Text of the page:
According to Erickson, Raytheon anticipates being able to get production hardware out of a 3-D metal printing platform in the very near future. Once the company is able to incorporate that technology successfully into its processes, there’s no telling where the ceiling is. If Raytheon will one day be able to print an entire missile for one of its customers to the same high standards of quality and reliability as today, Erickson says, that could very well be a possibility.
Adapting to Change
Although new ideas and technologies can bring with them tremendous benefits, they also can bring some challenges along with those benefits. Ernzen says Raytheon has not been immune to some of the common growing pains that often come with the adoption of new technology. “Anytime you’re looking at implementing a change, there’s always dynamics that go into that,” she says. “The biggest challenge is always that something new is always scary and exciting.”
Part of that challenge is convincing customers of the benefits these technologies will provide them. Ernzen says its customers view Raytheon as the leader in the technology space, and as a result the company has the credibility to allay their reservations. She also notes that the company has a strong reputation for allowing its employees to help drive solutions, which goes a long way to providing it with that credibility. “One of the things that we also pride ourselves on is that we really leverage our employees to give us ideas,” she says.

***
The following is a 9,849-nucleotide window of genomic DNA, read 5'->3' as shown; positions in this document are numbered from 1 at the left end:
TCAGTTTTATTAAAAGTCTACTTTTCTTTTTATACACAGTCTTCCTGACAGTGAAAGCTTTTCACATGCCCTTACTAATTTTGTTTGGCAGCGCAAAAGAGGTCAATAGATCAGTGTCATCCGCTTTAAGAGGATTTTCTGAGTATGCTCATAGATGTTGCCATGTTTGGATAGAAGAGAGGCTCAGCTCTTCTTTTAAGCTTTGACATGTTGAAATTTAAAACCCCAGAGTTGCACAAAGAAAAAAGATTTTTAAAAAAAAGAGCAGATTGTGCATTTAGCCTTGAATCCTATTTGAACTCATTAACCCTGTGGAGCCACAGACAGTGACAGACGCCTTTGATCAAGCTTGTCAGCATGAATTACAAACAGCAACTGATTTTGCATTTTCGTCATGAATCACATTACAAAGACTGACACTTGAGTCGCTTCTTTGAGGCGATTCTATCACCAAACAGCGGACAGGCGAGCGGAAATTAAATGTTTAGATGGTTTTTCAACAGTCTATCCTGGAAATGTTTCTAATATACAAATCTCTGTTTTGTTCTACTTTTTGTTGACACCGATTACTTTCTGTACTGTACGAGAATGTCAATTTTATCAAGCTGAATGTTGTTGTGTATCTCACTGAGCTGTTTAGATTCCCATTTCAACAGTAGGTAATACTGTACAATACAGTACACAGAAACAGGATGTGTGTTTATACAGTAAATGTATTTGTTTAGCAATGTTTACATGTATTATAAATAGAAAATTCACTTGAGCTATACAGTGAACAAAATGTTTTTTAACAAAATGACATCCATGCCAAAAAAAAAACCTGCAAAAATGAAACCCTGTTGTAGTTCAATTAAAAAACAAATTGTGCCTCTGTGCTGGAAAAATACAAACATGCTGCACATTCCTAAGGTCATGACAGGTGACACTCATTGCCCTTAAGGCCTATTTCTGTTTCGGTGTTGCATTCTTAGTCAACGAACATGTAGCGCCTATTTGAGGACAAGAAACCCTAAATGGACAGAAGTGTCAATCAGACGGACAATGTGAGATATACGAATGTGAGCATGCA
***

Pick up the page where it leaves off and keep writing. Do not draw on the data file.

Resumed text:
The futuristic technology Raytheon is utilizing in its manufacturing and engineering processes today is only the beginning, and the company continues to look for ways to refine that technology. Erickson says the next step for Raytheon as part of Industry 4.0 is to create a fully digital manufacturing environment where the Internet of Things connects the digital portion of the process with the physical work together in a more seamless way. “We are now able to feed back into design activities what some of our manufacturing outcomes are, so that whole convergence in a very timely way is very exciting,” Erickson says.
One of the most recent examples of Raytheon refining its technology is the refresh the company completed on its CAVE in Tucson. Loomis says the company worked closely with its engineers to determine what they wanted to see in the next iteration of the environment, upgrading from a four-wall system to an eight-wall system for greater immersion. “It’s a one-of-a-kind system,” Loomis says.
Ernzen says much of the technology being employed by Raytheon is commercially available, so the company is working closely with leading technology companies to get a handle on the latest advances in areas such as wearable technology and the Internet of Things to see how they can be applied to its processes. She says the company has experimented with technology like Google Glass, but some of those technologies still need to mature to a degree before Raytheon can utilize them to their full potential.
Loomis says that by leveraging some of the latest technological advancements in industries including movie-making and video games, Raytheon is putting itself in a strong position to remain at the forefront of technology for a long time to come. “It’s very exciting times for Raytheon,” she says.